By Rob Peterson
Schoolcraft Village has until 2025 to complete an inventory of its water service lines and develop a plan for replacing them if they’re lead pipes, one of several requirements under a 2018 Michigan law. The law also gives communities 20 years starting from this year to replace all lead lines, at the municipalities’ expense.
The topic was raised at a Village Council discussion of infrastructure with Tom Wheat, an engineer from the consulting firm of Prein & Newhof.
“There is a mandate, and the clock is ticking,” said Wheat.
While the water in homes is testing free of lead, Wheat said that replacing lead pipes should be a priority after what happened in Flint, where a lead water crisis reached national news and prompted the 2018 legislation.
The Michigan Department of Environment, Great Lakes and Energy has published a chart showing numbers of water service lines in the state’s communities and the proportion of those lines which may contain lead. It indicates that 51% of Schoolcraft’s 635 service lines may need replacement. That proportion is slightly lower in Vicksburg, where an estimated 46% of its 1,403 lines may need replacement. Separately, the state agency has published results of lead testing of municipal water supplies. It shows that Schoolcraft measured no lead in sampling conducted in 2018. Vicksburg measured 2 parts per billion in 2019 testing.
Wheat said the village needs a second well for its the water system. While the current well is not unsafe, it’s not where one would put a well today. “There is always a risk when you put a water source in the middle of the village, especially next to a railroad.”
His suggestion was to put a new well north or northwest of the village, away from potential contamination sources.
Wheat said he had reviewed a 1969 sewer study and noted that not much has changed since then. If the village chooses to build a sewer system, he recommended it install sewer lines under the streets rather than through back yards. The process for taking property through eminent domain has become more difficult, he said.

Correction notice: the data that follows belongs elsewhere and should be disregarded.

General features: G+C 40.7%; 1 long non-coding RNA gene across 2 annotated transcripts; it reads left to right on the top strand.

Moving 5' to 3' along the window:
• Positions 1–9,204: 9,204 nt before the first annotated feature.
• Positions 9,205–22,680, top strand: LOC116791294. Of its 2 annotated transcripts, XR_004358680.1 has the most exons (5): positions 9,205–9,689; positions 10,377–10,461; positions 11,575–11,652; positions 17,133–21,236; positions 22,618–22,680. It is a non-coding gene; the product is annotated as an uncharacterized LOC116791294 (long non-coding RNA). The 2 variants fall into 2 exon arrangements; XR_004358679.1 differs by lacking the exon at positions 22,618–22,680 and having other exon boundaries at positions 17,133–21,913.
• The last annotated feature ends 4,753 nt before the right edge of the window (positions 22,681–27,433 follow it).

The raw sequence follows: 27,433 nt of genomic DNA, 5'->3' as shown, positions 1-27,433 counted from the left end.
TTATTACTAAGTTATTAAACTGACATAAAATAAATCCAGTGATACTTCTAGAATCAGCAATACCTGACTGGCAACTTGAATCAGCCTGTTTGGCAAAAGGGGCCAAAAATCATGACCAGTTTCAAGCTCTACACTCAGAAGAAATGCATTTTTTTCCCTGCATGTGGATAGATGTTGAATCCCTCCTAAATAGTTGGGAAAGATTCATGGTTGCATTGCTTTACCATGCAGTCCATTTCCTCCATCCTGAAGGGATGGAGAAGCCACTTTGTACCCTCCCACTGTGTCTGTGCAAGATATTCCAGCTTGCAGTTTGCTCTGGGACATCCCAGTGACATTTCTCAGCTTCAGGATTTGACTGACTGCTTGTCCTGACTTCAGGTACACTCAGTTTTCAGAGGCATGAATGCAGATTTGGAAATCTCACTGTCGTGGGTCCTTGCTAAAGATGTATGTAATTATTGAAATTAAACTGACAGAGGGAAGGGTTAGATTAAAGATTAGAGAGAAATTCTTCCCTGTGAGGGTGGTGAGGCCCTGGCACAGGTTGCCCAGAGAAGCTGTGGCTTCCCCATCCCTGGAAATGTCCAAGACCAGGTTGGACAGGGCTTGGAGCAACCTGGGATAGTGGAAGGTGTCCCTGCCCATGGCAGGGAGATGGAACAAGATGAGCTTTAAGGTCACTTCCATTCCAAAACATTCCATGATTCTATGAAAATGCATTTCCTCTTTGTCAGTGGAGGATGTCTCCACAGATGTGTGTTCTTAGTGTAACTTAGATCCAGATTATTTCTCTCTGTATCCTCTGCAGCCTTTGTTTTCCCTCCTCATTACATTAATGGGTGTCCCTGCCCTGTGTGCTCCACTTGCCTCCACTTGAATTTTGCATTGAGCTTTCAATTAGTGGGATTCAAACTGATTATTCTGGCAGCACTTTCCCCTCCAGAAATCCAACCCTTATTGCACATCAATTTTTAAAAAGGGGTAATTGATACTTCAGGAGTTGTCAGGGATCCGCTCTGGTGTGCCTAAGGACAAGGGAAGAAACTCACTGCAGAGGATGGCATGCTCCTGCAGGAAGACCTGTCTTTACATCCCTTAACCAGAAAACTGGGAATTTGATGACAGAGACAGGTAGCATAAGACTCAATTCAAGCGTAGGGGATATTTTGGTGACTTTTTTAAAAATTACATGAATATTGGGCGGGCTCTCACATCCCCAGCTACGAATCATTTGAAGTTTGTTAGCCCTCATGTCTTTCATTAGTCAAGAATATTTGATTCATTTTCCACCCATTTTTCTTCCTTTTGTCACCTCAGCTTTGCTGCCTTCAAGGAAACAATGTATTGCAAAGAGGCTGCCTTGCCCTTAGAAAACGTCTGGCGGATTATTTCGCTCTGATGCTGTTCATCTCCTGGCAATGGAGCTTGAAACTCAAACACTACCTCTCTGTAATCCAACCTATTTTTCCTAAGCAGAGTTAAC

Asked about grants for a sewer project, Wheat indicated that there are none. The best option, in his opinion, is a rural development loan with a low interest rate, a 40-year term and no early payoff penalty.
In other discussion, village resident Jennifer Doorn presented a proposal to allow chickens within the village limits. She indicated that chickens are quieter than dogs typically. The potential for odor is entirely based on how well they are cared for.
Doorn recommended that the number of chickens be limited to four per household, and that roosters not be allowed. She suggested a requirement that the chickens be kept in a coop, and that the coop be kept 10 to 20 feet from property lines.
Council president Keith Gunnett wants to see if there is enough interest before the village spend time and money on an ordinance change. The issue will be taken up again in July.
Gunnett noted for the council that the Department of Public Works has recently lost a temporary employee. It has a full plate with right-of-way code enforcement and the inventory of the water system. The two existing staff members are struggling to keep up, and a third employee is needed. The Village will be posting a new position in July, according to Village Manager Cheri Lutz.
Ken Hoving of Waste Not Recycling described a new transfer station proposed in Kalamazoo Township which would handle trash as well as recycling, construction and demolition debris. According to Hoving, this is a rare capability. If approved, would be the only such facility within two and a half hours of Kalamazoo.
It requires approval from two-thirds of the governmental units in the County; Kalamazoo Township, has already provided its approval. The Village Council voted to support the facility.
By Rob Peterson